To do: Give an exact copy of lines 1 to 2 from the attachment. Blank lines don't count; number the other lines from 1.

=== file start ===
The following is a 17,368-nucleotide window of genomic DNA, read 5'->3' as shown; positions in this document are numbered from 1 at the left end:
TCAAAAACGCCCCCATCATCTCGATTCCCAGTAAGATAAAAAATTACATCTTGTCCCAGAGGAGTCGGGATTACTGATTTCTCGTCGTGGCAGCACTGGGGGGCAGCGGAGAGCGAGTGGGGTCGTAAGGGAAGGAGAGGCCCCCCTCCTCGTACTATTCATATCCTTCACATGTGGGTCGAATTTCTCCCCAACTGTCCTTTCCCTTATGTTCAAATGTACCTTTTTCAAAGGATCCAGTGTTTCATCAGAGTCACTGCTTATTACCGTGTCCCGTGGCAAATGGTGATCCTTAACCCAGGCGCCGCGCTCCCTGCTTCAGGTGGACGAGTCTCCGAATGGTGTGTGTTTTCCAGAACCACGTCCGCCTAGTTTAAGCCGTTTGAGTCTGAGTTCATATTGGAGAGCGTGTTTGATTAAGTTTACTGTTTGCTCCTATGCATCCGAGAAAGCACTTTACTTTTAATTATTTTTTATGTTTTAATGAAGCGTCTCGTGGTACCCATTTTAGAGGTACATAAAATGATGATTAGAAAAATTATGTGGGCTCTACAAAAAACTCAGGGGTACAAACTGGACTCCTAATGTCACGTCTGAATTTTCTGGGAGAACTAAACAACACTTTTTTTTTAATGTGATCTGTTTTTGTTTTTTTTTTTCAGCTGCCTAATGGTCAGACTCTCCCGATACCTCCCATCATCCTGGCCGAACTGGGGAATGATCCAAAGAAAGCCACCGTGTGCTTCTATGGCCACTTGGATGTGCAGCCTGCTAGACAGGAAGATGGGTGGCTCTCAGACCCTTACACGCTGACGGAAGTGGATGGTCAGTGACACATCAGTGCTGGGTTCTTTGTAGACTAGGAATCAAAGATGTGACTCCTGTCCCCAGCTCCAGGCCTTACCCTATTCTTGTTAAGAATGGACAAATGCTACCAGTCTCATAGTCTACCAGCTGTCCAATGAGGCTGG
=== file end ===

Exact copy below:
The following is a 17,368-nucleotide window of genomic DNA, read 5'->3' as shown; positions in this document are numbered from 1 at the left end:
TCAAAAACGCCCCCATCATCTCGATTCCCAGTAAGATAAAAAATTACATCTTGTCCCAGAGGAGTCGGGATTACTGATTTCTCGTCGTGGCAGCACTGGGGGGCAGCGGAGAGCGAGTGGGGTCGTAAGGGAAGGAGAGGCCCCCCTCCTCGTACTATTCATATCCTTCACATGTGGGTCGAATTTCTCCCCAACTGTCCTTTCCCTTATGTTCAAATGTACCTTTTTCAAAGGATCCAGTGTTTCATCAGAGTCACTGCTTATTACCGTGTCCCGTGGCAAATGGTGATCCTTAACCCAGGCGCCGCGCTCCCTGCTTCAGGTGGACGAGTCTCCGAATGGTGTGTGTTTTCCAGAACCACGTCCGCCTAGTTTAAGCCGTTTGAGTCTGAGTTCATATTGGAGAGCGTGTTTGATTAAGTTTACTGTTTGCTCCTATGCATCCGAGAAAGCACTTTACTTTTAATTATTTTTTATGTTTTAATGAAGCGTCTCGTGGTACCCATTTTAGAGGTACATAAAATGATGATTAGAAAAATTATGTGGGCTCTACAAAAAACTCAGGGGTACAAACTGGACTCCTAATGTCACGTCTGAATTTTCTGGGAGAACTAAACAACACTTTTTTTTTAATGTGATCTGTTTTTGTTTTTTTTTTTCAGCTGCCTAATGGTCAGACTCTCCCGATACCTCCCATCATCCTGGCCGAACTGGGGAATGATCCAAAGAAAGCCACCGTGTGCTTCTATGGCCACTTGGATGTGCAGCCTGCTAGACAGGAAGATGGGTGGCTCTCAGACCCTTACACGCTGACGGAAGTGGATGGTCAGTGACACATCAGTGCTGGGTTCTTTGTAGACTAGGAATCAAAGATGTGACTCCTGTCCCCAGCTCCAGGCCTTACCCTATTCTTGTTAAGAATGGACAAATGCTACCAGTCTCATAGTCTACCAGCTGTCCAATGAGGCTGG